The most important person you have to convince is the presiding officer. I have found that you can more easily bring people on board by emphasizing that (at least for RONR) the rules themselves specify a somewhat relaxed attitude for most cases, especially for committees and small boards (where, for example, seconds are not required, and one can speak on a subject when no motion is pending). And consider this: RONR 11, page 456 "The president should never be technical or more strict than is necessary for the good of the meeting. Good judgment is essential; the assembly may be of such a nature, through its unfamiliarity with parliamentary usage and its peaceable disposition, that strict enforcement of the rules, instead of assisting, would greatly hinder business." Even if RONR is not your authority, I recommend it for becoming acquainted with the general principles of parliamentary law. And the little "RONR in Brief" which is a great resource for understanding the essentials.
  5. DrEntropy

    Cheat Sheet

    Ah, hand typing up cheat sheets. I remember doing that for this and a few other things ! Nice job on this one, it is tricky to get that formatting right on a typewriter!
  6. DrEntropy

    Carry Over of Motions

    Are you asking about adopted motions, or motions temporarily but not finally disposed of?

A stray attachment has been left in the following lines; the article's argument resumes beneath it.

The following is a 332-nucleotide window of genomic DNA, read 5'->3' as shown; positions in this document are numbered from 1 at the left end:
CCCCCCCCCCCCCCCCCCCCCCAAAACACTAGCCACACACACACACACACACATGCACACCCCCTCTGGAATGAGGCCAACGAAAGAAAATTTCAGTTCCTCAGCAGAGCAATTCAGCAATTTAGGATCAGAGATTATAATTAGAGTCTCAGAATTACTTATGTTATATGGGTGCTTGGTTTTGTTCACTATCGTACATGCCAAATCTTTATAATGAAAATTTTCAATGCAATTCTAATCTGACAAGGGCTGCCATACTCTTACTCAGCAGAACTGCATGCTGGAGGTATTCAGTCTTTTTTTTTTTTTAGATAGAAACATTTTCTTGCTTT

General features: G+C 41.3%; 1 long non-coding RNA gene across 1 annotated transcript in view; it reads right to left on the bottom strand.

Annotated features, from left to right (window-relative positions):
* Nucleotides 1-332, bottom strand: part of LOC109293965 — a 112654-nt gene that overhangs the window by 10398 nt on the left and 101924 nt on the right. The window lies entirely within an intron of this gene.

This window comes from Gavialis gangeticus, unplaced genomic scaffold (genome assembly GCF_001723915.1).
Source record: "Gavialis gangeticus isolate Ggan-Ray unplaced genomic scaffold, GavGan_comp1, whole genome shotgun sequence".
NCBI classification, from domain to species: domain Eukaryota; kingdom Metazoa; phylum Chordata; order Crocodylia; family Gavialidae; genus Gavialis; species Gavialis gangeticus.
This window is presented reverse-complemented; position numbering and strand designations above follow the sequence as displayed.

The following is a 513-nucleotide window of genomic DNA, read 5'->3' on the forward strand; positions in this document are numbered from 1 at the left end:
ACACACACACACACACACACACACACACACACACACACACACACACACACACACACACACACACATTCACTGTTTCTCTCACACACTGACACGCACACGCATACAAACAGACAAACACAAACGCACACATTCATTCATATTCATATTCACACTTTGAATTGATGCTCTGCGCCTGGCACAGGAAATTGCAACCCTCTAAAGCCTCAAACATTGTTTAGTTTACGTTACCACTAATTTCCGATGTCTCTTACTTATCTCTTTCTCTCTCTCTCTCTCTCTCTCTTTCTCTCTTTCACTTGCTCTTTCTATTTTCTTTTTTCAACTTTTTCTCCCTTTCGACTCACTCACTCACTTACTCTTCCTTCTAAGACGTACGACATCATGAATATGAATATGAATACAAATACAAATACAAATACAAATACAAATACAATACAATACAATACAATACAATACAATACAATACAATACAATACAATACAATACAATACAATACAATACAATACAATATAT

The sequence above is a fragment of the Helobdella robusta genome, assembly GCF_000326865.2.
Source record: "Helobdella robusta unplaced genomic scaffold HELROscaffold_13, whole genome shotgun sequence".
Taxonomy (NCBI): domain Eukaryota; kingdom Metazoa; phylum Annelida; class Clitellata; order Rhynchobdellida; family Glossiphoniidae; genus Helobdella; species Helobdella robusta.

7. p506 l. 9-11 RONR11, although it is stated the other way around: Someone else should report if the committee chair is the presiding officer of the assembly.
  8. Your say your society has bylaws addressing how to bring charges, so you will have to be the judge on how that meshes up with what is in Section 63 in RONR 11th. But in the end the action must be started by a member, perhaps one of the board members, maybe you? Most likely a member will have to make a motion offering charges, something like what is done on page 657 ll 5-17.
  9. DrEntropy

    co presidents

    Hah! Indeed. This is what tends to happen. Consider coming upon a scene with a fallen man lying on the ground. He is suffering grave injury. You have some EMT training and try to help, but someone has to call an ambulance. There are two people who have gathered near. Which strategy is more effective: a) "Someone call an ambulance", or b_) "YOU call an ambulance", pointing at one of the co-observers. ?? I know this has been harped on many times in this forum, but I don't think it can really be emphasized enough: Don't have co-anythings. But if you insist, be prepared to invent the rules for how to deal with the messes it creates.